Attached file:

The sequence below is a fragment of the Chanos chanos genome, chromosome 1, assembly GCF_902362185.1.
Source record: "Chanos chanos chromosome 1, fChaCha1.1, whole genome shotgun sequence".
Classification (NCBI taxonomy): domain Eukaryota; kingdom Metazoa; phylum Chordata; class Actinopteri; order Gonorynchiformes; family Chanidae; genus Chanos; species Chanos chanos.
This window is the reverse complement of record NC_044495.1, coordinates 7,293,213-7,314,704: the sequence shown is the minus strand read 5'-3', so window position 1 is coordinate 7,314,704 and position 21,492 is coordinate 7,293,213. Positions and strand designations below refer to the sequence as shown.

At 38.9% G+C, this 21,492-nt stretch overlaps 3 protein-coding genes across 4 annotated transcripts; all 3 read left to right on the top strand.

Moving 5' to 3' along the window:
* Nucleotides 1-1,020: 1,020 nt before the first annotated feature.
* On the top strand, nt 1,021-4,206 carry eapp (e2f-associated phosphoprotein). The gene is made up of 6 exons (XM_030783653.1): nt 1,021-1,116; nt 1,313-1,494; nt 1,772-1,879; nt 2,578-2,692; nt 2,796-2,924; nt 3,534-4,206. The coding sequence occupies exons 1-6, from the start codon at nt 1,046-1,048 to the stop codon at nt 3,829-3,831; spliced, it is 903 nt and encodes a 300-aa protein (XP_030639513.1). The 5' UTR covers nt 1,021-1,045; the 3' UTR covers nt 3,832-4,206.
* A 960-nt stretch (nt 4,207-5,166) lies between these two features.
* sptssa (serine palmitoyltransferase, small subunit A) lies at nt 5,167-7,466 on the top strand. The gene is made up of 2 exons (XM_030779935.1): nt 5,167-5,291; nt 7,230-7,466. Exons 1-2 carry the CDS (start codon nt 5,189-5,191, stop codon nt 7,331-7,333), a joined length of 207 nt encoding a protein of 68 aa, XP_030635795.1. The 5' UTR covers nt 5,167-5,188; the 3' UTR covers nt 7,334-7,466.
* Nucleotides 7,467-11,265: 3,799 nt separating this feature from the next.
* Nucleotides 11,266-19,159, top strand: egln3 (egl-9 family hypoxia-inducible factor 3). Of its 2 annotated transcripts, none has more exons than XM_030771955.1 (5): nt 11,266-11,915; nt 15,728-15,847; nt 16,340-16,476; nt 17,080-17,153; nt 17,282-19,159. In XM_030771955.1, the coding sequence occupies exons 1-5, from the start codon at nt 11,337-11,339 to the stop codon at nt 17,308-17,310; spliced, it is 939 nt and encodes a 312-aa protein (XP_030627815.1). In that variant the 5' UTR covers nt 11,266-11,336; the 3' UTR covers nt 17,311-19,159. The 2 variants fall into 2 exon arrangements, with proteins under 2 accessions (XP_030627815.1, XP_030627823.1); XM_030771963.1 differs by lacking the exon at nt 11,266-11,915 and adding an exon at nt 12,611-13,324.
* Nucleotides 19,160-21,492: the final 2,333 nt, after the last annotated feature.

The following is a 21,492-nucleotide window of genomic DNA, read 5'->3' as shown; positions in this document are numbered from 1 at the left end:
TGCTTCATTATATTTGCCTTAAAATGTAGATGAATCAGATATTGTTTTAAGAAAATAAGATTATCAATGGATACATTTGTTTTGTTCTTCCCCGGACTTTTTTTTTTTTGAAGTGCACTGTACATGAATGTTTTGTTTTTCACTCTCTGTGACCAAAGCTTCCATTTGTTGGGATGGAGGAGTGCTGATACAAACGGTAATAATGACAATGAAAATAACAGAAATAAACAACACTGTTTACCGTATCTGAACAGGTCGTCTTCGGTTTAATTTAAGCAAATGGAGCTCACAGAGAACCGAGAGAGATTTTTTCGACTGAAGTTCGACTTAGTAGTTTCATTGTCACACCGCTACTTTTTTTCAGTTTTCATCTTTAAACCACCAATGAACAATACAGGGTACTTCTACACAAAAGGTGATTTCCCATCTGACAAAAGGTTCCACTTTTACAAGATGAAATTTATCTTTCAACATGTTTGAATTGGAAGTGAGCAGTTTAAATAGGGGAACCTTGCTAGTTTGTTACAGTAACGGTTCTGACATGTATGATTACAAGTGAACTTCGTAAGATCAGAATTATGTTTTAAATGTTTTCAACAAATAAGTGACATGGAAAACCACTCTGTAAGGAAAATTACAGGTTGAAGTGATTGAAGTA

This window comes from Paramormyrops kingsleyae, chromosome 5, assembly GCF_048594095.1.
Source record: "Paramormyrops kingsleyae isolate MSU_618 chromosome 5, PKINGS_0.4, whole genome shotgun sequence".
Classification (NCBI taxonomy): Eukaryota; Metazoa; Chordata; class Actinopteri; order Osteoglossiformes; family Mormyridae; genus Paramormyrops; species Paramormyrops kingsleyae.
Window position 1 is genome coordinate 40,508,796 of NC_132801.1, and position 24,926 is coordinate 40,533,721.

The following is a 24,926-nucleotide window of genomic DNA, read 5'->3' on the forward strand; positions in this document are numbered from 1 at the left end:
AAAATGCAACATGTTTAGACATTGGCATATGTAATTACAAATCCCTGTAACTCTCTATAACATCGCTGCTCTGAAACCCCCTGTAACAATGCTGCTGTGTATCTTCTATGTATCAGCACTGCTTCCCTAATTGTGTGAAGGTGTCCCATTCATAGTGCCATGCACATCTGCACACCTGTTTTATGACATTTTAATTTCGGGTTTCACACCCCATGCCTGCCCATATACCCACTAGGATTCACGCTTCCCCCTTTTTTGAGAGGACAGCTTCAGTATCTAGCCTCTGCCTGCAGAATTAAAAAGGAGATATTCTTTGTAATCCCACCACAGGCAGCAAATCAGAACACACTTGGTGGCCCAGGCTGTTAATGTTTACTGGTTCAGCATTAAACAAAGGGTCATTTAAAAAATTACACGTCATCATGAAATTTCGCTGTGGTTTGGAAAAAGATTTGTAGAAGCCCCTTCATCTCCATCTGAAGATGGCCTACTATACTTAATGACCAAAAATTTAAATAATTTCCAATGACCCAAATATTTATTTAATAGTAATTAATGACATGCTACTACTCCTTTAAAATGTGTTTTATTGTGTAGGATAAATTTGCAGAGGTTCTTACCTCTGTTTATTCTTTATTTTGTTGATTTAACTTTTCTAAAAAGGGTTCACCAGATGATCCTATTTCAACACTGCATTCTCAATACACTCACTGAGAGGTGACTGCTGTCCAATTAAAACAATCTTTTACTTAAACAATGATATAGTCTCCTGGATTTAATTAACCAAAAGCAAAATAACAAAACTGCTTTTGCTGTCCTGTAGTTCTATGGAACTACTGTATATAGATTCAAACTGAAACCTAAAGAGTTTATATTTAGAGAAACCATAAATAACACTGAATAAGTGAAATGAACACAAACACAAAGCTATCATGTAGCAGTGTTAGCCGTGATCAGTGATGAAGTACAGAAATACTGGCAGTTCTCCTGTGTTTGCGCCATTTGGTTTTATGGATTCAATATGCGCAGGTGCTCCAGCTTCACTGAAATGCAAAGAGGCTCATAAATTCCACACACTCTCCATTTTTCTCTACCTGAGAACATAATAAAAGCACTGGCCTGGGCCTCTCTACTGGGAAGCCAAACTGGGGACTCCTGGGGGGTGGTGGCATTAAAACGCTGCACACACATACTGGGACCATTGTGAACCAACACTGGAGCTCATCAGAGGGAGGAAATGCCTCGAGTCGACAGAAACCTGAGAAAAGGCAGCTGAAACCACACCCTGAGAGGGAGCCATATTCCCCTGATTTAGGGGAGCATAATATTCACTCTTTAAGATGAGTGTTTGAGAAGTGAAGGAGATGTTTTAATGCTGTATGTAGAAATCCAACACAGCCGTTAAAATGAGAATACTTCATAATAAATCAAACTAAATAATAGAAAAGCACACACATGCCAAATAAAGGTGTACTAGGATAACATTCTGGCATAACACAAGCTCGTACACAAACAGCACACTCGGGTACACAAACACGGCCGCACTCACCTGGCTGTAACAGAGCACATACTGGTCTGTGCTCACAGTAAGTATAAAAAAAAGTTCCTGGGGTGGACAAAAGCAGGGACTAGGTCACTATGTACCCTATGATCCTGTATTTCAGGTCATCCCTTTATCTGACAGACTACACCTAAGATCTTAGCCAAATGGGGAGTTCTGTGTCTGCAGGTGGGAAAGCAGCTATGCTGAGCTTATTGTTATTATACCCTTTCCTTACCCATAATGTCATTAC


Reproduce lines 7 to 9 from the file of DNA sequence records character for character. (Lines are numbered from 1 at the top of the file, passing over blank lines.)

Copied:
* Nucleotides 1-1,020: 1,020 nt before the first annotated feature.
* On the top strand, nt 1,021-4,206 carry eapp (e2f-associated phosphoprotein). The gene is made up of 6 exons (XM_030783653.1): nt 1,021-1,116; nt 1,313-1,494; nt 1,772-1,879; nt 2,578-2,692; nt 2,796-2,924; nt 3,534-4,206. The coding sequence occupies exons 1-6, from the start codon at nt 1,046-1,048 to the stop codon at nt 3,829-3,831; spliced, it is 903 nt and encodes a 300-aa protein (XP_030639513.1). The 5' UTR covers nt 1,021-1,045; the 3' UTR covers nt 3,832-4,206.
* A 960-nt stretch (nt 4,207-5,166) lies between these two features.